All 32 Pioneer ACOs met the quality reporting requirements, 25 reduced hospital readmission rates, and 13 reduced costs, generating a gross savings of $87.6 million in 2012. Altogether, the Pioneer ACOs earned over $76 million in shared savings and quality-based incentive payments. Only two Pioneer ACOs had shared losses totaling approximately $4 million. In the Pioneer ACO program, participating ACOs assume both upside risk, where they share in any savings, and downside risk, where they share in any losses.


Medicare offers a shared saving program that includes no downside risk. ACOs can join the Medicare Shared Savings Program every January (applications are due the summer before). CMS anticipates having Year 1 Medicare Shared Savings Program results later this year. Keystone ACO, operated by Geisinger, is the only PA-based ACO in that program, although several ACOs based in neighboring states cross into Pennsylvania.


A series of slide sets and other materials from the ACO: Accelerated Development Learning Sessions in 2011 may be helpful for start-up ACOs, as might the  Advance Payment ACO Model, which offers up-front payments to be repaid through future shared savings in the Medicare Shared Savings Program, and a report  on Accountable Care Strategies from the Commonwealth Fund.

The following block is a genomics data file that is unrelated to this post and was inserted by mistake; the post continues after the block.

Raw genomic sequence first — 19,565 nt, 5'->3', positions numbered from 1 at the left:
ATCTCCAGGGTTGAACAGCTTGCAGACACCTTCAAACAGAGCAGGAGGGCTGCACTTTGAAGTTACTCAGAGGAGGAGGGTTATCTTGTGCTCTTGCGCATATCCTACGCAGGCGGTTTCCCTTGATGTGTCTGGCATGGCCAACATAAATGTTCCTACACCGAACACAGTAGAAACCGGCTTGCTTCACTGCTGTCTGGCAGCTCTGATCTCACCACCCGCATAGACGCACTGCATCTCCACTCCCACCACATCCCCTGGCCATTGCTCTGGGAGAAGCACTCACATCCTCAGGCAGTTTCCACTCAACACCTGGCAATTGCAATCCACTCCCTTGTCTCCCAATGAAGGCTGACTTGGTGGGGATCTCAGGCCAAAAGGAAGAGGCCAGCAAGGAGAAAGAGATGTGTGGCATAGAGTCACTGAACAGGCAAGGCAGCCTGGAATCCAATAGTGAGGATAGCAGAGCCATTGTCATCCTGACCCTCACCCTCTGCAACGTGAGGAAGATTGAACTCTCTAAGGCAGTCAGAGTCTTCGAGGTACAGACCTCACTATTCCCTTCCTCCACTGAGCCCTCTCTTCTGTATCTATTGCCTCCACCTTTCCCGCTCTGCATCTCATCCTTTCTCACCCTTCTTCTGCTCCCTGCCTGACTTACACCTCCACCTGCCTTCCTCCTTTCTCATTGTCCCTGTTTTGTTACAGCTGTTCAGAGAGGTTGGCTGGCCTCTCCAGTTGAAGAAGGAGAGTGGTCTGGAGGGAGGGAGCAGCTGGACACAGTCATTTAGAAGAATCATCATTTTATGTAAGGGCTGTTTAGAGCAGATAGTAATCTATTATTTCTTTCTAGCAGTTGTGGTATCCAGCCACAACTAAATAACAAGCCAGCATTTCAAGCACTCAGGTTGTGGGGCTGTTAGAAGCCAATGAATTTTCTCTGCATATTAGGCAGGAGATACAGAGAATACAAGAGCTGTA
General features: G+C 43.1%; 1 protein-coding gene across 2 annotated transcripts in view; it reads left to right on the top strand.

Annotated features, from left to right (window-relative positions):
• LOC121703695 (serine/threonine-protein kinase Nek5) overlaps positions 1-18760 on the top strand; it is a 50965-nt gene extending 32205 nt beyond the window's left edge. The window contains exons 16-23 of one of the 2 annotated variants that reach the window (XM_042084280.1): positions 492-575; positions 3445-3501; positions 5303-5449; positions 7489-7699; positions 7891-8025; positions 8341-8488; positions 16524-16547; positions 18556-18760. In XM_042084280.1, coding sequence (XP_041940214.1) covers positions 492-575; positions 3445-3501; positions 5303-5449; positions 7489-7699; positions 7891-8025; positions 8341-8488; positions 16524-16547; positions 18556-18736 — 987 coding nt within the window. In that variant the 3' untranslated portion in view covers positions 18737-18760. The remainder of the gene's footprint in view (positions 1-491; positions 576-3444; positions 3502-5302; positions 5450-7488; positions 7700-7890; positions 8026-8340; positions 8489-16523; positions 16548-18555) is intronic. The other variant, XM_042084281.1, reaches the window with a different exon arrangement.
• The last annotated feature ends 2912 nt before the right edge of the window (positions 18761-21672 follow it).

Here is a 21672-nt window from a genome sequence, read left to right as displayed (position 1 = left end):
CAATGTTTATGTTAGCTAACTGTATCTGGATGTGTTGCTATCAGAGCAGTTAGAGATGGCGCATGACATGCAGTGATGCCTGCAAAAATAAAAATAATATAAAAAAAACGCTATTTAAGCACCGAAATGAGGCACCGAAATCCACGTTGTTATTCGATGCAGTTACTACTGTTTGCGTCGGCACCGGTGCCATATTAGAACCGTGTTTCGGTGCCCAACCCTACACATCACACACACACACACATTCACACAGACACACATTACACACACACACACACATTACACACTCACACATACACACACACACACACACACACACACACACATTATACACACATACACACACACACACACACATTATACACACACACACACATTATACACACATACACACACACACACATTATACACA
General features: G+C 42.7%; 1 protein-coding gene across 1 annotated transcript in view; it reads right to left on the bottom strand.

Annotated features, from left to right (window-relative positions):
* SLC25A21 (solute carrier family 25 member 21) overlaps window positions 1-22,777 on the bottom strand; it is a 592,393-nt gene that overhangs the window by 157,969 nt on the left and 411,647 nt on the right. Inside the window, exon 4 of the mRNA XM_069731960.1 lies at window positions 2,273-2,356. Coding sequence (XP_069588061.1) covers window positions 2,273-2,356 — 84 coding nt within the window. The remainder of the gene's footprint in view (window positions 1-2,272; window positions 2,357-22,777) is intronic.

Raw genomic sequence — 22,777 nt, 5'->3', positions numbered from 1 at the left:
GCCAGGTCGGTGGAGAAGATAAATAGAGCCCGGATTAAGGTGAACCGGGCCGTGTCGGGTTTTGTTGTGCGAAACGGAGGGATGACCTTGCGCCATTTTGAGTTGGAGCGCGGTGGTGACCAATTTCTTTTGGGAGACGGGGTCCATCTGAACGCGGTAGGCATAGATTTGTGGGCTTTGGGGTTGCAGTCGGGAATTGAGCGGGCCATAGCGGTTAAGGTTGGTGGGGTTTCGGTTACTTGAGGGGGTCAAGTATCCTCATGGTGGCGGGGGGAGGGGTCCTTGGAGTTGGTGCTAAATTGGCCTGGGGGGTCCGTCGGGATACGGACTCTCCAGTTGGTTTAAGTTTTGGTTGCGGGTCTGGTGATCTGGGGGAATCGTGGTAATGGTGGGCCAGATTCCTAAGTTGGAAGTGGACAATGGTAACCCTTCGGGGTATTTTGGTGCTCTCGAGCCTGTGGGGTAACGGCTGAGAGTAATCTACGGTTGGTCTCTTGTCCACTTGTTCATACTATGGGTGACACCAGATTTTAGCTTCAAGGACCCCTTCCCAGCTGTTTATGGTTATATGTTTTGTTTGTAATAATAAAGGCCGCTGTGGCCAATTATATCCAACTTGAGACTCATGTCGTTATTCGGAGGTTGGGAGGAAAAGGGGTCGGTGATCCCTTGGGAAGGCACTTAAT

Best Practices Spotlight 

A key component of the PCMH is care manage- ment for high-risk patients. Here are some tips for embedding care management in your practice:


Balance supply and demand: Play with risk stratification methods to make the number of patients to be managed equal to the capacity of your care manager(s). A full-time care manager typically can care for 100-150 patients.


Focus on transition care: Ask your local hospital(s) to notify you when your patients are discharged, so your care manager can call them within 48 hours to be sure they have a follow-up appointment, have the right medicines, receive any social services supports they need, and know what to do in the event of complications.


Provide sufficient training on your EMR: Care managers are most successful when they can communicate with providers and practice staff via the EMR, document their interventions in the EMR, track patient visits, vitals, referrals, and test results in the EMR, and maintain a registry of high-risk patients in the EMR.

In The Literature 

Engaging Patients in Collaborative Care Plans


Effective engagement of patients in their self-care requires a new mindset: dancing with patients rather than wrestling with them to adopt healthier behaviors. This paper offers tips on how to fit self-management support in your day, how to help patients identify and overcome barriers to their self-care, how to engage the practice team in supporting patient self-care, training that may be helpful, and using the EHR to support this effort.


Estimating the Staffing Infrastructure for a Patient-Centered Medical Home

Primary care practices that have implemented the Patient Centered Medical Home have incorporated a range of new staff and functionalities. This paper estimates 4.25 full-time equivalent (FTE) staff per provider in a PCMH practice vs. the current U.S. average of 2.68 FTE staff per provider, with an associated incremental cost of $4.68 per member per month. Nurse care managers, health coaches, and behavioral health providers were the most commonly added staff in a PCMH.